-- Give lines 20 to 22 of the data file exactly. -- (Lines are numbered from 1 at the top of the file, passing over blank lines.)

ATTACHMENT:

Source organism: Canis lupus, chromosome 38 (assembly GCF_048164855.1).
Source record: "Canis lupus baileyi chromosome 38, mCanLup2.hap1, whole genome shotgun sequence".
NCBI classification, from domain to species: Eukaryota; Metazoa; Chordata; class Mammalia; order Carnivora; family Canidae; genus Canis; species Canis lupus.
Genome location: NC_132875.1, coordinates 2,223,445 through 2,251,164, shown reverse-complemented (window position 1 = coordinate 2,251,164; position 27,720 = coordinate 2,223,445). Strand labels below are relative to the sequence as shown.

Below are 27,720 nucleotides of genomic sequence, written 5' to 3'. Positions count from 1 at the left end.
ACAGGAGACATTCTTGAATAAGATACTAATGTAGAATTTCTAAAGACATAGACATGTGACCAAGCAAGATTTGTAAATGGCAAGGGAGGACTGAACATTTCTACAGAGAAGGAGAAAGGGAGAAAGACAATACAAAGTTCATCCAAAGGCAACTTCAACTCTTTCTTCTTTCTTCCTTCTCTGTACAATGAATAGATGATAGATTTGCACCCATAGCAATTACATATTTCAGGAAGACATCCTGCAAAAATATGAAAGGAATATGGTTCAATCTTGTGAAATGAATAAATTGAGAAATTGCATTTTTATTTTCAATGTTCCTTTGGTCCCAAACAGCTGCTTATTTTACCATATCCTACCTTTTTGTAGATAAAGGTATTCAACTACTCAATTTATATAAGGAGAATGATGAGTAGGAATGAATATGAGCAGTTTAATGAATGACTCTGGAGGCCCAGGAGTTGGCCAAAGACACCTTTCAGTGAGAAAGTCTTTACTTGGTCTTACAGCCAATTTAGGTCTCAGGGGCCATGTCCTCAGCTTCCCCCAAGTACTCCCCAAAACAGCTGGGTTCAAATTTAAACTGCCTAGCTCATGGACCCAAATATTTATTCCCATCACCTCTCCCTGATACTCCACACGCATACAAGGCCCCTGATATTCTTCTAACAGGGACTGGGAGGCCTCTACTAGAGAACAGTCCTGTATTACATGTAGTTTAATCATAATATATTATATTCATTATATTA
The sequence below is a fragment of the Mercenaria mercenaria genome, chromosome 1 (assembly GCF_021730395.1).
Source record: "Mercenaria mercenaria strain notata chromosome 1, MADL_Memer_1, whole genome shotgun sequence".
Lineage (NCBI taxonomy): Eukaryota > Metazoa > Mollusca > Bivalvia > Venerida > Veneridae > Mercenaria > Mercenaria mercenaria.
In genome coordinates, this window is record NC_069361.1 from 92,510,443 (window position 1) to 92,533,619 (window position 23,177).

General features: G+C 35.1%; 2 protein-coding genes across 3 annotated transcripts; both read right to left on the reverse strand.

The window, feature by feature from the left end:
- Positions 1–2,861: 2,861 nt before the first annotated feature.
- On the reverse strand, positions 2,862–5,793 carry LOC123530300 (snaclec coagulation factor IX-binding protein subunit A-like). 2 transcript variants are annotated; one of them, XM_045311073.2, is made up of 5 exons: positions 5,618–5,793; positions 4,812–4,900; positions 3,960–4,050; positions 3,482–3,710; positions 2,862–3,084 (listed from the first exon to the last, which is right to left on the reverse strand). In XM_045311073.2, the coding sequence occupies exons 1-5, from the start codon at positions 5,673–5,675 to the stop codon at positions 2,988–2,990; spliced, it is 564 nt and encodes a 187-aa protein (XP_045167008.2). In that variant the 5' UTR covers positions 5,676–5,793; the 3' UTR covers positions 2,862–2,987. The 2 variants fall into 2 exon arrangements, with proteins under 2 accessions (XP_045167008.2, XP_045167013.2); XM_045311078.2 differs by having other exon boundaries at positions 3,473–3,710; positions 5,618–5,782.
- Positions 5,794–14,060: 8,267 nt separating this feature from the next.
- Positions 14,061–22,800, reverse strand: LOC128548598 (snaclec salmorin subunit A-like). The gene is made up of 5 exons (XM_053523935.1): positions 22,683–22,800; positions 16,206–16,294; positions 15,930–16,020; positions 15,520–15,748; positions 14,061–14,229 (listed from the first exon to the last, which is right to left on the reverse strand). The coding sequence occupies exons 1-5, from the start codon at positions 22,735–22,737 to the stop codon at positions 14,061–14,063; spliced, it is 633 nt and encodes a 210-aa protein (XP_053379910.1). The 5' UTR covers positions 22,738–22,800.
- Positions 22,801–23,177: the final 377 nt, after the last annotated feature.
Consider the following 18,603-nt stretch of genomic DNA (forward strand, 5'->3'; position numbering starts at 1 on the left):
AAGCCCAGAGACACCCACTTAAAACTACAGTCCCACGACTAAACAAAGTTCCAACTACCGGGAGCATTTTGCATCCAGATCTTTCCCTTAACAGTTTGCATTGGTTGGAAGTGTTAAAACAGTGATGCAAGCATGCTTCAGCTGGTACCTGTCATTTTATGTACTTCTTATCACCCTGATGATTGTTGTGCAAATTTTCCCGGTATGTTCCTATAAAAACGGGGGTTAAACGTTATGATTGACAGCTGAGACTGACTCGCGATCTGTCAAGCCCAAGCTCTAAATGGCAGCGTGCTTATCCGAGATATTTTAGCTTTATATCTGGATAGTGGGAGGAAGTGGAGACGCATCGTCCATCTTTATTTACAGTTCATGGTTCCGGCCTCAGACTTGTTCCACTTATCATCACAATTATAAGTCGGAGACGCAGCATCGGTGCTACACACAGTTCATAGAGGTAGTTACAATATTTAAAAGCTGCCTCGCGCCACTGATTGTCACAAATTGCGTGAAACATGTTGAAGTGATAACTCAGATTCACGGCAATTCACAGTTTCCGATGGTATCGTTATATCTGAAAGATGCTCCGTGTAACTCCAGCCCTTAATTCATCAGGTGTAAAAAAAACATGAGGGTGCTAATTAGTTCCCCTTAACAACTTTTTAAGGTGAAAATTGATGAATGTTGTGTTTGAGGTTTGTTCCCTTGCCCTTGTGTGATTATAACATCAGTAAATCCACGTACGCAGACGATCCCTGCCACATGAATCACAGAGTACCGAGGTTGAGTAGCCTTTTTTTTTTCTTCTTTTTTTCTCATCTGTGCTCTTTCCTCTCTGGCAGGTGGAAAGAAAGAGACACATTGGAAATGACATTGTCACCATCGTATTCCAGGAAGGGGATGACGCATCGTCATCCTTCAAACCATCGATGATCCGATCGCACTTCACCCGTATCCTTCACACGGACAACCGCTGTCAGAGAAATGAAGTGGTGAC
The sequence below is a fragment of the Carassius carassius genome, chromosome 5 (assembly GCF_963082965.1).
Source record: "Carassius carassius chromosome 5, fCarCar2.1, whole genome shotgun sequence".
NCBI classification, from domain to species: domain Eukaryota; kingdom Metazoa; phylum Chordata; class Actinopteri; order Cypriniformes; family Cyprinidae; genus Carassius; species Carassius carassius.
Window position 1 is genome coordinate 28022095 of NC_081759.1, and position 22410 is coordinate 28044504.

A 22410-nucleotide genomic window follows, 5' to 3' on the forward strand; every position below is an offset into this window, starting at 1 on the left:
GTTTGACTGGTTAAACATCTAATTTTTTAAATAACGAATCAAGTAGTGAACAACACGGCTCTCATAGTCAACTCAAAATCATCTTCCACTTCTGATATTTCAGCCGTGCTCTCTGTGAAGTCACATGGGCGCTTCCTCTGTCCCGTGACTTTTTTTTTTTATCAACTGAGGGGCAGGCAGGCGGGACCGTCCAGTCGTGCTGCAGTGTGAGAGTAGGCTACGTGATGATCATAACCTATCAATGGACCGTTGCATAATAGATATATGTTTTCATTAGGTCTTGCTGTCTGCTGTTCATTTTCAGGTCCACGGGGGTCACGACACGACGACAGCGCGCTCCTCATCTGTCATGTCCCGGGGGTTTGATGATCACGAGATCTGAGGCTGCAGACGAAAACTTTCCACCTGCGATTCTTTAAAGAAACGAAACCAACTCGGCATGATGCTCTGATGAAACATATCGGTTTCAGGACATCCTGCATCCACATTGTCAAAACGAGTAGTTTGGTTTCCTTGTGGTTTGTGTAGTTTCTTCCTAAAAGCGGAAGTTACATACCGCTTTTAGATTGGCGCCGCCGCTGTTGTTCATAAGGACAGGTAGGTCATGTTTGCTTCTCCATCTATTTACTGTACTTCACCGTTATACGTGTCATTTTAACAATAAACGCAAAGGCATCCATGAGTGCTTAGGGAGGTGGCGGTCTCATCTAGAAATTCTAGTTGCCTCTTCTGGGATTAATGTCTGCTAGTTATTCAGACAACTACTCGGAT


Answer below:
The sequence below is a fragment of the Carassius carassius genome, chromosome 5 (assembly GCF_963082965.1).
Source record: "Carassius carassius chromosome 5, fCarCar2.1, whole genome shotgun sequence".
NCBI classification, from domain to species: domain Eukaryota; kingdom Metazoa; phylum Chordata; class Actinopteri; order Cypriniformes; family Cyprinidae; genus Carassius; species Carassius carassius.